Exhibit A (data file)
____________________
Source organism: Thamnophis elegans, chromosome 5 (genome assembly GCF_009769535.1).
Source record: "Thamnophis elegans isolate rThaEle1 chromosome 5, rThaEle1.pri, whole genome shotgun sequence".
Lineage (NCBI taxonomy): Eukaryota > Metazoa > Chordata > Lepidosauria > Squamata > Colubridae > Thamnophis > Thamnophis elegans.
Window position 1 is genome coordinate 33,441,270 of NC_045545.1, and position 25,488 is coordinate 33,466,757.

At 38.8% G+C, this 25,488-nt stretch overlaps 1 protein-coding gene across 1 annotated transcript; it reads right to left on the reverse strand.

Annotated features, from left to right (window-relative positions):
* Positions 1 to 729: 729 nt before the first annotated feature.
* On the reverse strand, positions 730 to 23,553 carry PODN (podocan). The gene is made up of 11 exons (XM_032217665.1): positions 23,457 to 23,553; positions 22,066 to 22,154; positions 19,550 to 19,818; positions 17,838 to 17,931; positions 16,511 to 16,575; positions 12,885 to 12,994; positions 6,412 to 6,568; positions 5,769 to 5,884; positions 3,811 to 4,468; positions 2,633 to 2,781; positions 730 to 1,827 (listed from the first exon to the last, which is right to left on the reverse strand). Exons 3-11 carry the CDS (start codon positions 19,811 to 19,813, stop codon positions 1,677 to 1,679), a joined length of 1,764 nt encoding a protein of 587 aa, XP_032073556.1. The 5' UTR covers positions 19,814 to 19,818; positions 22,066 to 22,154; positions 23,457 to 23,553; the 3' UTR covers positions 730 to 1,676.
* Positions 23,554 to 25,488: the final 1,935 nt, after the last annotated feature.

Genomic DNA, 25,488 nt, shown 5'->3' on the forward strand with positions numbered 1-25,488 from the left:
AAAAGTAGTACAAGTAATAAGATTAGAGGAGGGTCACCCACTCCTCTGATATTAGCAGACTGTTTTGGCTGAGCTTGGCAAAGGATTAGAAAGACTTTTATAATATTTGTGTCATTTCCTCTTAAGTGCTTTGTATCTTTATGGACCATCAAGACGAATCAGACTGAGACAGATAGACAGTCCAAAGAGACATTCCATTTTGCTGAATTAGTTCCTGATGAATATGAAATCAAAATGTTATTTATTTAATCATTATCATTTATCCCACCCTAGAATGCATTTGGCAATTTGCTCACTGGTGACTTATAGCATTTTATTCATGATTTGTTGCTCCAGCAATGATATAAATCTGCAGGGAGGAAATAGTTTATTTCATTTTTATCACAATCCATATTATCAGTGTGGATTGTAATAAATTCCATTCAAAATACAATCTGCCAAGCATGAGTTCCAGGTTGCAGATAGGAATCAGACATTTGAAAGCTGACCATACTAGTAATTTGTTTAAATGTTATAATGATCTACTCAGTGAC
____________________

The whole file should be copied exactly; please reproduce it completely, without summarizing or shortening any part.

Source organism: Thamnophis elegans, chromosome 5 (genome assembly GCF_009769535.1).
Source record: "Thamnophis elegans isolate rThaEle1 chromosome 5, rThaEle1.pri, whole genome shotgun sequence".
Lineage (NCBI taxonomy): Eukaryota > Metazoa > Chordata > Lepidosauria > Squamata > Colubridae > Thamnophis > Thamnophis elegans.
Window position 1 is genome coordinate 33,441,270 of NC_045545.1, and position 25,488 is coordinate 33,466,757.

At 38.8% G+C, this 25,488-nt stretch overlaps 1 protein-coding gene across 1 annotated transcript; it reads right to left on the reverse strand.

Annotated features, from left to right (window-relative positions):
* Positions 1 to 729: 729 nt before the first annotated feature.
* On the reverse strand, positions 730 to 23,553 carry PODN (podocan). The gene is made up of 11 exons (XM_032217665.1): positions 23,457 to 23,553; positions 22,066 to 22,154; positions 19,550 to 19,818; positions 17,838 to 17,931; positions 16,511 to 16,575; positions 12,885 to 12,994; positions 6,412 to 6,568; positions 5,769 to 5,884; positions 3,811 to 4,468; positions 2,633 to 2,781; positions 730 to 1,827 (listed from the first exon to the last, which is right to left on the reverse strand). Exons 3-11 carry the CDS (start codon positions 19,811 to 19,813, stop codon positions 1,677 to 1,679), a joined length of 1,764 nt encoding a protein of 587 aa, XP_032073556.1. The 5' UTR covers positions 19,814 to 19,818; positions 22,066 to 22,154; positions 23,457 to 23,553; the 3' UTR covers positions 730 to 1,676.
* Positions 23,554 to 25,488: the final 1,935 nt, after the last annotated feature.

Genomic DNA, 25,488 nt, shown 5'->3' on the forward strand with positions numbered 1-25,488 from the left:
AAAAGTAGTACAAGTAATAAGATTAGAGGAGGGTCACCCACTCCTCTGATATTAGCAGACTGTTTTGGCTGAGCTTGGCAAAGGATTAGAAAGACTTTTATAATATTTGTGTCATTTCCTCTTAAGTGCTTTGTATCTTTATGGACCATCAAGACGAATCAGACTGAGACAGATAGACAGTCCAAAGAGACATTCCATTTTGCTGAATTAGTTCCTGATGAATATGAAATCAAAATGTTATTTATTTAATCATTATCATTTATCCCACCCTAGAATGCATTTGGCAATTTGCTCACTGGTGACTTATAGCATTTTATTCATGATTTGTTGCTCCAGCAATGATATAAATCTGCAGGGAGGAAATAGTTTATTTCATTTTTATCACAATCCATATTATCAGTGTGGATTGTAATAAATTCCATTCAAAATACAATCTGCCAAGCATGAGTTCCAGGTTGCAGATAGGAATCAGACATTTGAAAGCTGACCATACTAGTAATTTGTTTAAATGTTATAATGATCTACTCAGTGAC